“9-1-1, what’s your emergency?”
We’ve all heard those four words before, either while watching reruns of COPS or on the other end of the phone after you’ve dialed for help. I’ve never had to dial those three numbers, but I’ve known them by heart as long as I can remember, and I’ve made it a point to make sure my kids know them, too.
But the National Emergency Number Association hasn’t always existed. In fact, there were ninety-two long years between the first ever phone call made by Alexander Graham Bell and the first ever phone call made to 9-1-1. Prior to 1968, if you wanted to report an emergency, you had to dial your local precinct.
Everything changed after 28-year-old Kitty Genovese was murdered while she was on her way to her New York City apartment after a late-night bartending shift. A few weeks after Kitty’s tragic and senseless death, The New York Times reported that 38 witnesses heard Kitty’s screams for help, screams that went on for 30 minutes, yet help never arrived. The number of bystanders has since been disputed, but the fact that several people failed to respond remains.
Where was the breakdown? Why didn’t Kitty’s neighbors get out of bed and pick up the phone to call the police upon hearing her horrific screams? Some claim they did. Some reported they didn’t want to get involved. Some figured someone else would make the call. Some took cues from the other neighbors they observed doing nothing and decided to do nothing as well.
Kitty’s complacent neighbors showcased the need for a central response center, which brought about the 9-1-1 emergency call system we know today.
When I heard Kitty’s story my heart was filled with conviction. I found myself recalling moments when I had acted like her New York City neighbors: hearing cries for help, either through a friend’s Facebook post or a barista’s sad disposition, but ignoring the cries because I didn’t have time to get involved, or I was counting on the fact that someone else would step in. Thinking thoughts like, “Well someday I can respond, but right now I don’t have the programs or infrastructure in place, so it’s just not the right time.”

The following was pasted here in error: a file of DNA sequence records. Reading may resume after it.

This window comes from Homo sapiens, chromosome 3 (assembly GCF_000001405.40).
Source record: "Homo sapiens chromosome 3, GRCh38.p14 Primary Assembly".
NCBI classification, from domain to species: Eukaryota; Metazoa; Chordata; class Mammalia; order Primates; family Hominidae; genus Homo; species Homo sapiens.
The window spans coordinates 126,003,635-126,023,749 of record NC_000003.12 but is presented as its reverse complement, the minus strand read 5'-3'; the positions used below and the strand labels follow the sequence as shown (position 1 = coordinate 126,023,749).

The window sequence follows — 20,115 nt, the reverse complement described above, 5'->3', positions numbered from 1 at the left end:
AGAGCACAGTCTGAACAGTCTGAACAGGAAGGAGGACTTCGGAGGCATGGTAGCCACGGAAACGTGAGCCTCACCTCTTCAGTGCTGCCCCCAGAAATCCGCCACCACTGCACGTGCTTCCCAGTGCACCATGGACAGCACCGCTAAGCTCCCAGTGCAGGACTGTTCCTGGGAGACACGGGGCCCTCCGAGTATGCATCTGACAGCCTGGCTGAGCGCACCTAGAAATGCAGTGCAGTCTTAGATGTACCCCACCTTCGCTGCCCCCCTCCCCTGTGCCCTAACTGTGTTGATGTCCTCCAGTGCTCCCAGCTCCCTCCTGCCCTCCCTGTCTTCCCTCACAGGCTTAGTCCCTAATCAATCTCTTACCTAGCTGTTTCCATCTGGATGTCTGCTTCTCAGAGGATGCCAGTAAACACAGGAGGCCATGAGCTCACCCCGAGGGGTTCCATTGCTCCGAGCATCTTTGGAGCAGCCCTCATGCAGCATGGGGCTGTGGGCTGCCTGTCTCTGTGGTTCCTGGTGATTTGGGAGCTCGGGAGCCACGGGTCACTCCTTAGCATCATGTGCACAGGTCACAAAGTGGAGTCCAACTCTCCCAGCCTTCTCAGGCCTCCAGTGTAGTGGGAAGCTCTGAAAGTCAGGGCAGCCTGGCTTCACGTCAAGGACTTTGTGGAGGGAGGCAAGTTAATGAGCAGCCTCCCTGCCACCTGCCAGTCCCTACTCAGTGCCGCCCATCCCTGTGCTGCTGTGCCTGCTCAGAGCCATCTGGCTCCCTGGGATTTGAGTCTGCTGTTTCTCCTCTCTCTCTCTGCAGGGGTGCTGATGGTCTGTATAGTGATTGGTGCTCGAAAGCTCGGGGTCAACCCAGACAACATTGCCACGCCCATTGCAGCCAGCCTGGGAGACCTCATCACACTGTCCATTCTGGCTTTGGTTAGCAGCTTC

I repented and asked the Lord to help me change my casual bystander mindset, and He led me to a very familiar passage of scripture and helped me read it with a fresh pair of eyes. Aren’t you thankful for a gracious God who sent the Holy Spirit to guide us and for the Word that is always transforming us into a more accurate image of Christ?
In Luke 10, a religious scholar asks Jesus what to do to receive eternal life. He wasn’t asking how to become immortal. Everyone is born an eternal being; after leaving the earth we either live forever in heaven or forever in hell. What this man is asking is how to receive life that comes from God, an above-and-beyond kind of life that you can live in right now!
Jesus answers the scholar with a question, “How do you interpret the law?” His response became one of the most well-known scriptures in the entire Bible.